Now when Jesus saw the crowds, he went up on a mountainside and sat down. His disciples came to him, and he began to teach them.(Matthew 5:1-2)
Jesus teaches the Jews at Matthew 5:20, “For I tell you that unless your righteousness surpasses that of the Pharisees and the teachers of the law, you will certainly not enter the kingdom of heaven.”
The Pharisees were a prominent and influential religious sect of Judaism in the first century. According to the writings of the Jewish historian Josephus, they could “speak against a king or a high priest and they immediately gain credence.”
Josephus also provides details concerning the beliefs of the Pharisees. He states “They believe that souls have power to survive death and that there are rewards and punishments under the earth form those who have led lives of virtue or vice: eternal imprisonment is the lot of evil souls, while good souls receive easy passage to a new life.” (Jewish Antiquities, XVIII, 14 [i, 3])
The Pharisees were also biased in their application of the Law God gave ancient Israel through Moses and made it burdensome for the people, insisting that the Law be observed according to their concepts and traditions. Completely losing sight of the most important matters, namely justice, mercy, faithfulness, and love. The Pharisees went to great lengths in making proselytes. (Matthew 23:4; Matthew 32:23; and Matthew 23:15)
Christ’s teachings were polar-opposite of those of the Pharisees and he viewed them as hypocrites.
The Scribes were prominent as teachers of the Law. They did not come to grips with the real problems and needs of the people. Like the Pharisees, they placed greater emphasis on technical regulations and traditions than on mercy, justice, and faithfulness. They, too, made the Law burdensome on the people. (Matthew 23:2-4; 23, 24)
Jesus viewed the Scribes as hypocrites. And, I might add, that the religious system called by men – Christianity – conducts itself in many ways like the Scribes and Pharisees as it is more concerned with its image as being wealthy; it is burdensome as it imposes regulations upon the people such as the ritual of water baptism, veneration of Saints, crosses and other icons, and traditions. It is also selfish and hypocritical.
Jesus teaches that those who would become his disciples would have to cultivate a sense of righteousness that exceeds that of the hypocritical Scribes and Pharisees.
In other words, his followers must not be like those groups of men. They must not be hypocritical.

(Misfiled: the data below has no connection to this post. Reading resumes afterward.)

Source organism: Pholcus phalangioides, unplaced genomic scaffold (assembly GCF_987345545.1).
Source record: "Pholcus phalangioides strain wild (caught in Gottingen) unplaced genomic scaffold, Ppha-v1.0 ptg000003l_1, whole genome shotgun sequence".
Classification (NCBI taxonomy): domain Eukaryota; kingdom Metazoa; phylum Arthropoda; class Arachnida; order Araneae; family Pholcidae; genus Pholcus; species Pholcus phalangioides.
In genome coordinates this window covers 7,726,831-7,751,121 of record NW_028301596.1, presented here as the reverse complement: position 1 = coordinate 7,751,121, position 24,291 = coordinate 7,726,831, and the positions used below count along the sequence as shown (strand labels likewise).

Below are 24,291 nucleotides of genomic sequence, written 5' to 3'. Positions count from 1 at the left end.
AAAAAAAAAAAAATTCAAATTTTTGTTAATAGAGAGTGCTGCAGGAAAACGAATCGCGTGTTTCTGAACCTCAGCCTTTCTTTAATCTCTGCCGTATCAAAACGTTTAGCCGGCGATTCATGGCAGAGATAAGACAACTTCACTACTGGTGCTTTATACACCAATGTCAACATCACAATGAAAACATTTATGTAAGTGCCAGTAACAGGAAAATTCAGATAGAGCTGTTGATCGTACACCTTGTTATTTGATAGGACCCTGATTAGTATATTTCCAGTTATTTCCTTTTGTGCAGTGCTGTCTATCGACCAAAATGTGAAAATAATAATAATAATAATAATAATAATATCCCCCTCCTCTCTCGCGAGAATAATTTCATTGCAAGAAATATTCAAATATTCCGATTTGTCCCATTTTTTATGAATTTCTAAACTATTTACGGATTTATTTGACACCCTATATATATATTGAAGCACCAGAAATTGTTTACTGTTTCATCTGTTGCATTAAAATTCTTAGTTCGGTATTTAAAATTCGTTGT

Jesus spoke of righteousness. What is righteousness? Righteousness is simply doing the right thing or making or getting it right. Rightness!
However, it is not by man’s standards of rightness as we are confused over what is right and what is wrong. For example, what is right by one person’s standards is viewed as wrong by another. Each one thinks in his own heart what is right. (Proverbs 21:2)
Thus, what is right (and wrong) is by God’s standards, not by man’s. That Christ is The Word of God, we are assured that we learn righteousness if we listen to him as God commanded. (Luke 9:35)
Jesus teaches that if our righteousness – that is, getting it right, doing the right thing – does not exceed that of the hypocritical Scribes and Pharisees (and those who are like them today), we will not enter into the Kingdom of God when it comes down to the earth. Why? Because if we are not righteous, then we are unrighteous (have not learned righteousness; have no desire to do the right thing, do not want to get it right).
The entire world in which we live is unrighteous. Each one, each group thinks it is right and the others wrong. The desire to impose one’s righteousness (which is unrighteousness) has led to contentions and wars and a lack of love for others. There is no room for such attitudes in God’s kingdom.
Men may fool each other and make a pretense at being righteous, God is not fooled. There will be no conning oneself into God’s kingdom.
It’s quite simple folks, listen to Christ and cling to his teachings, and continue to learn from him in a spiritual way (not from a book or books) via Holy Spirit. He lives!
Thus, still teaching.